"Autoimmune disorders", Anwar Sadat, Breast Cancer, cancer, Depression, Gomez, Lung Cancer, Mental health, Post Traumatic Stress Disorder, Sjogren's Syndrome, Washington DC 14th Street Bridge Plane Crash, Women's health

Anniversary – Part 1, by Beverly Hicks Burch

Anniversary – Part 1

By Beverly Hicks Burch

I am approaching an anniversary in a few days (Oct. 25th). It’s an anniversary I hope I don’t share with too many people. You see on Oct. 25th, 1995 a thoracic surgeon removed 60% of my left lung because of cancer. It’s so hard to believe it’s been 13 years. It actually still feels like it happened such a short time ago. Unfortunately, it was not my only experience with this type of surgery and cancer. In Jan. 1982, part of my right lung was removed.

This anniversary makes me nervous. As a cancer survivor we tend to count anniversaries…years if you will, for a reason. The five year survival period is considered a benchmark of sorts. You start to breathe a little easier if you have survived five years past an occurrence. Each five year increment also tends to give you additional peace of mind…you have warded off and defeated the big “C” a little longer.

I was 13 years past my first occurrence when out of no where the second incident catapulted into my life with a vengeance. To say it was a shock it like saying Hurricane Katrina was a thunderstorm. I was almost 15 years “safe”! I had even avoided smoke filled rooms. Why?! And, now I am once again at that 13 year benchmark…

My lung cancers could almost be considered a fluke. I was a non-smoker, had never lived with a smoker nor had a worked in a smoke filled environment. Sometimes lung cancer survivors tend to carry a “black mark” on their slate of life…a stigma if you will. Why? Well, many people hear “lung cancer” and automatically decide you were a smoker and as a result brought the disease upon yourself. I feel as if I always need to qualify my cancer history by saying, “a two time non-smoking lung cancer survivor”…and, boy is that ever a mouth full…

Even today when I tell someone I’ve survived bouts with lung cancer two times and had never smoked most people seem incredulous. You can see it in their eyes…” You must be kidding!” They seem to have a need to find a cause…a reason…it’s almost if they can find the reason “why”, then they’ve distanced themselves from such a fate. They usually stand there and tick off the potential reasons “why” and as each reason is answered with “no” there is just a tinge of panic in their eyes.

Then, there’s the opposite reaction…from smokers. Their response is usually, “Well, there you go. You never smoked and look at you. I’ve smoked all my life and I’m fine, cancer-free. Why should I quit?”

Well, let me put it too you this way…if you had a friend who was nearly hit, or was hit crossing the street and survived, would you just go and stand in the middle of the street daring cars to hit you? Would you think “Well, look at so and so? See what happened them. I’ve been crossing the street all my life and have never been hit, so why should I think it would happen to me now?” I have one “intelligent” response to that…duh?! When I get that response from smokers I feel like lifting my shirt up to reveal my large scars and asking, “Do you really want to tempt fate for this?!”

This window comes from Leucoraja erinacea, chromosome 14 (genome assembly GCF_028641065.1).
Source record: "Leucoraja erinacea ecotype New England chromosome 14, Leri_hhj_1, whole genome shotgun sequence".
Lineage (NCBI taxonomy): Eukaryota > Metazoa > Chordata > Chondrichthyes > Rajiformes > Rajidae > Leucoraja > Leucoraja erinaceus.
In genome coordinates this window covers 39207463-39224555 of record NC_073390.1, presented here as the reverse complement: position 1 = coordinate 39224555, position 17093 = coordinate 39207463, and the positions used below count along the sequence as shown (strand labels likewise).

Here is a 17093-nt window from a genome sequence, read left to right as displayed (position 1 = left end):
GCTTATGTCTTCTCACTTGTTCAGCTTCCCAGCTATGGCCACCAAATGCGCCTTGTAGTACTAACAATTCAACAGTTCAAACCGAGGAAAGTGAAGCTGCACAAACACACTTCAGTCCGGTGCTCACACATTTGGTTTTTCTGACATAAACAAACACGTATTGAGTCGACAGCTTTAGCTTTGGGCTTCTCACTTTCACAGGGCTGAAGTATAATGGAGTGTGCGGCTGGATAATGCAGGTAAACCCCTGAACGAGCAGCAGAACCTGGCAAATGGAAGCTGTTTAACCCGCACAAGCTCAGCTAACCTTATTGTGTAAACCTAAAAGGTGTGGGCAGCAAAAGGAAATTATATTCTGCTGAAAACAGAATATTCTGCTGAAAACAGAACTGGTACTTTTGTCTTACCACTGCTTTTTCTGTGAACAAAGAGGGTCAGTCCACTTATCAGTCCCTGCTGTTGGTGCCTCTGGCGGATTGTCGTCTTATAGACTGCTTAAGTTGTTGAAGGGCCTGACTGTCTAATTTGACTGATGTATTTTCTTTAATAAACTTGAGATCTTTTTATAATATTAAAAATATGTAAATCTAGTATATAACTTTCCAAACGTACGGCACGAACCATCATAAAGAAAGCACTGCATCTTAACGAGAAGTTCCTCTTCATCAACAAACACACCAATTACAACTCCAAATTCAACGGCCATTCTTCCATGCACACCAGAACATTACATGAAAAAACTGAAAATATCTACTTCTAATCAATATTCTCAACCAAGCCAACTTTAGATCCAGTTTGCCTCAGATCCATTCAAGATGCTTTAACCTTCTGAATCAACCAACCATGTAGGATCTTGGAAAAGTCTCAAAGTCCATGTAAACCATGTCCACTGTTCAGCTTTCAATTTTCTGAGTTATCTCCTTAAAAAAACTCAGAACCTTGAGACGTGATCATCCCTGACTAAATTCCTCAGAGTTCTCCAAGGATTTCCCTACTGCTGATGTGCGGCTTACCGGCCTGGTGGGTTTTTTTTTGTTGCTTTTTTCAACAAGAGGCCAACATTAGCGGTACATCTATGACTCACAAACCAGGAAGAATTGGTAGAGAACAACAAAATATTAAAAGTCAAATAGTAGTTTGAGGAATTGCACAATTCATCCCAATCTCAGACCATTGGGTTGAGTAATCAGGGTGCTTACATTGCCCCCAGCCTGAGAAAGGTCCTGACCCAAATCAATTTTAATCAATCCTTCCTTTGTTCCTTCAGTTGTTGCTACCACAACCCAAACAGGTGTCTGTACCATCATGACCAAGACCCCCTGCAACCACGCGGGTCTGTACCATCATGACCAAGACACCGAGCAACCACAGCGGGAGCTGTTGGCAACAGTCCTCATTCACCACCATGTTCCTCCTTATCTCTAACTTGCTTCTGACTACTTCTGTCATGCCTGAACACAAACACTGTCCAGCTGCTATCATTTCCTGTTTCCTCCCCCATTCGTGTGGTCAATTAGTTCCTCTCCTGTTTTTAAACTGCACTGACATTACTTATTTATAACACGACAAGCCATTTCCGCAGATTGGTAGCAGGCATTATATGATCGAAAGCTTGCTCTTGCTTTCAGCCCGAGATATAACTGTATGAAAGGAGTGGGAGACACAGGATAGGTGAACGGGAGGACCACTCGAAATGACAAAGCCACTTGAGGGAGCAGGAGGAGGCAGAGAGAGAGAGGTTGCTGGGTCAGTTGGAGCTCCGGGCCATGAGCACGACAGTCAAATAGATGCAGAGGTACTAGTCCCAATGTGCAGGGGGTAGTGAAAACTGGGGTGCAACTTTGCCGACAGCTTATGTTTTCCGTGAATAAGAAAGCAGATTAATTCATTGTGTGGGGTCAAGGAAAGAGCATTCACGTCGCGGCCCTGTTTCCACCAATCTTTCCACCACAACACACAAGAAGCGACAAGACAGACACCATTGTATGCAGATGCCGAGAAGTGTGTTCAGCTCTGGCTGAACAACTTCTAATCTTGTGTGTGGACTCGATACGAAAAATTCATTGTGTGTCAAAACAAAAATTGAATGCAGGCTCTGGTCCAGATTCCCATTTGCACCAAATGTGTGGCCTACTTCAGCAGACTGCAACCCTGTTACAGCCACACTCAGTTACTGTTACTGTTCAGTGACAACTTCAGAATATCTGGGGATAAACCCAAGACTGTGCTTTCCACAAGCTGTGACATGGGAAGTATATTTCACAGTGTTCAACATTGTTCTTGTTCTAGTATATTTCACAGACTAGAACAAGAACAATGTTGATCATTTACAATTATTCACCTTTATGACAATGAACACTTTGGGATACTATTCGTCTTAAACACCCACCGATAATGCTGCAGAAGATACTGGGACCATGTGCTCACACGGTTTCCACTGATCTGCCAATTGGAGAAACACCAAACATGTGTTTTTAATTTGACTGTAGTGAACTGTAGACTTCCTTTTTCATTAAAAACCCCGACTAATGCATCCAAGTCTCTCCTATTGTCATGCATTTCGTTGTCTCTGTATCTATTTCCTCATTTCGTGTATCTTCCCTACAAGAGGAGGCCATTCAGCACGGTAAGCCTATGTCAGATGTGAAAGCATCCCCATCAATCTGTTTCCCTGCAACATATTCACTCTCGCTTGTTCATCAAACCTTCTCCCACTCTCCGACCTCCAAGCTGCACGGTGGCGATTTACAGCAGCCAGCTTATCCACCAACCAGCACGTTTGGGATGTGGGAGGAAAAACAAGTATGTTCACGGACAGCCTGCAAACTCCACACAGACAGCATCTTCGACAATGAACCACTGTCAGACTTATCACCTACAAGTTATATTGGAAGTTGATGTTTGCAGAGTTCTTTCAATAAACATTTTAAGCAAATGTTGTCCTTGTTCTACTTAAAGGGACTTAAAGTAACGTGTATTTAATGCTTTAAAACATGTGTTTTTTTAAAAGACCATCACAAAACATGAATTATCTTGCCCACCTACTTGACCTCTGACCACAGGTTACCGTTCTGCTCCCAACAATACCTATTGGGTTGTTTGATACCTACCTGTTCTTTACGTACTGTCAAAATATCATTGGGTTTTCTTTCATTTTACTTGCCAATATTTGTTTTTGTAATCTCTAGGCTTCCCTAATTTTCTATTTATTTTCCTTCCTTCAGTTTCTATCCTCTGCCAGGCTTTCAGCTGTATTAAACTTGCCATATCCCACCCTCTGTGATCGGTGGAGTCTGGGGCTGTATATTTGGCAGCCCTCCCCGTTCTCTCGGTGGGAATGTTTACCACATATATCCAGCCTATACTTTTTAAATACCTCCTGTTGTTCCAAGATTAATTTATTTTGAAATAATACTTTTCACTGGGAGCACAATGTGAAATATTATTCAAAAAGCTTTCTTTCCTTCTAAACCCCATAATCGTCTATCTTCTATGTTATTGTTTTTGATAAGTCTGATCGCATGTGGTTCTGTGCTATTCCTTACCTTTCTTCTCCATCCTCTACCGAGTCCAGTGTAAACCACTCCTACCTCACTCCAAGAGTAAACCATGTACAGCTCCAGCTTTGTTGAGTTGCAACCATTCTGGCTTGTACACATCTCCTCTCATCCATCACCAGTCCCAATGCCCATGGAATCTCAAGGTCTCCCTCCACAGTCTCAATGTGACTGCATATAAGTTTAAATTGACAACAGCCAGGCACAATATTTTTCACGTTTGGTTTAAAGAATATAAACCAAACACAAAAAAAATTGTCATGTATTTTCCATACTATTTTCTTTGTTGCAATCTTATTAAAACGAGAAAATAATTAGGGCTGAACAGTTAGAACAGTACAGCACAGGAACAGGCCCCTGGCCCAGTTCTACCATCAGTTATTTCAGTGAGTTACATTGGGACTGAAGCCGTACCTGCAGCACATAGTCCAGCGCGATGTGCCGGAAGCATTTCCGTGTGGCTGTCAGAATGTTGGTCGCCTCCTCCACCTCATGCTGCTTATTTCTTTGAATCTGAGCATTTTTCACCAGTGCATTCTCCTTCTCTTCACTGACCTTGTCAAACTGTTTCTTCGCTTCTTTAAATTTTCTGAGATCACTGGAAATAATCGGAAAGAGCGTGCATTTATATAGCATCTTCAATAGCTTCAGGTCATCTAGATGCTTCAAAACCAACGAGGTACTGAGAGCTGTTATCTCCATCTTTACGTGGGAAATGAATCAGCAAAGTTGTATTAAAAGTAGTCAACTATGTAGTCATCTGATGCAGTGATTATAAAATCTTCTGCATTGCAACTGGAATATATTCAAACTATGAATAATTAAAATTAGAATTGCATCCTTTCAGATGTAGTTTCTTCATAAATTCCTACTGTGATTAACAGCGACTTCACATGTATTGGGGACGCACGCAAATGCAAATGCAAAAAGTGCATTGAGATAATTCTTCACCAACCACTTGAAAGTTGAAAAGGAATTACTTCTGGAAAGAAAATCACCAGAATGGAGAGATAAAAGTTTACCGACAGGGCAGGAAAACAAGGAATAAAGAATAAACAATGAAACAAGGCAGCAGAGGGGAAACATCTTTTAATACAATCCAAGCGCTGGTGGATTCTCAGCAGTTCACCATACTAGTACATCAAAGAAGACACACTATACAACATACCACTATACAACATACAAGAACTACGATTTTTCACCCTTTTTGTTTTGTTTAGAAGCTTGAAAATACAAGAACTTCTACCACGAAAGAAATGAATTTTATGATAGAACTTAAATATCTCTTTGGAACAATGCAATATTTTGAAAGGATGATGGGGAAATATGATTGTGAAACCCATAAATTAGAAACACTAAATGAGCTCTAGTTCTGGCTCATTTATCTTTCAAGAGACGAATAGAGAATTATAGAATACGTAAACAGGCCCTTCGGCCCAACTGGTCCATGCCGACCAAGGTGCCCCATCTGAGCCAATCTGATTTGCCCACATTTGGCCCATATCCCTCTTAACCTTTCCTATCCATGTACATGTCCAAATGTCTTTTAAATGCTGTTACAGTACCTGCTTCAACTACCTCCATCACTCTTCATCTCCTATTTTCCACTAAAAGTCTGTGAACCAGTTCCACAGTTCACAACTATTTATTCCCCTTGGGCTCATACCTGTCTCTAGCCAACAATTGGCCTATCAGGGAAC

Do not tempt fate! Especially if you are a woman! Every year during breast cancer awareness month I get a tad irritated. It’s not that I think breast cancer awareness is a bad thing. Nope, it’s because since 1987 more women have died from lung cancer than breast cancer in this country! That’s a pretty scary thought especially since we know breast cancer has been one of the major causes of death in women for over 40 years.

My first occurrence happened when I was just barely 28 years old. My baby was 18 months old. I was scared I would not get to see him grow up. A mother should never have to feel that emotion. It rips at the fabric of your heart and soul. I’ll never forget that time.

My cancer was found by the sheer fluke of luck or, maybe Divine Intervention as I like to think. It’s odd, but I always associate that time period with the murder of Anwar Sadat. While I was going through the agony of discovery and waiting and at war with my body, a man struggling to seek peace was murdered half way across the world… (This poses a more current question: If militants and terrorist will do this in their own country, what else would they do in the USA?)

The cancer in my right lung was a carcinoid tumor, a form of a neuroendocrine tumor . This type of cancer is rare and very slow growing, sometimes taking 3 – 5 years to grow to a size substantial enough to be discovered and by then it could be too late for the patient. This type of cancer starts out as a microcarcinoid and grows into “the big guy”…a true carcinoid. Finding this type of cancer can be a life saver because in the early stage it is treatable…usually with surgery.

Unfortunately, even with surgery there is no guarantee you will be clean. Small cells can remain in your body that will cause a new occurrence. Quite possibly you could live for years with carcinoid syndrome and as one physician explained to me eight years after my first surgery, “you could have carcinoids throughout your body and not be aware of the fact”.

Carcinoid syndrome involves a plethora of symptoms including: flushing of the face and upper body, wheezing, diarrhea, and a fast heartbeat. Because this is a type of neuroendocrine cancer the tumors can secrete serotonin and a test to check excessive serotonin levels is a useful diagnostic tool.

I often have suspected that my cancers are related some how to the many autoimmune disorders I have. In autoimmune ailments your body creates antigens that read parts of your body as foreign. In other words these antigens see these substances or objects of your body as things that shouldn’t be in or a part of your body and its systems.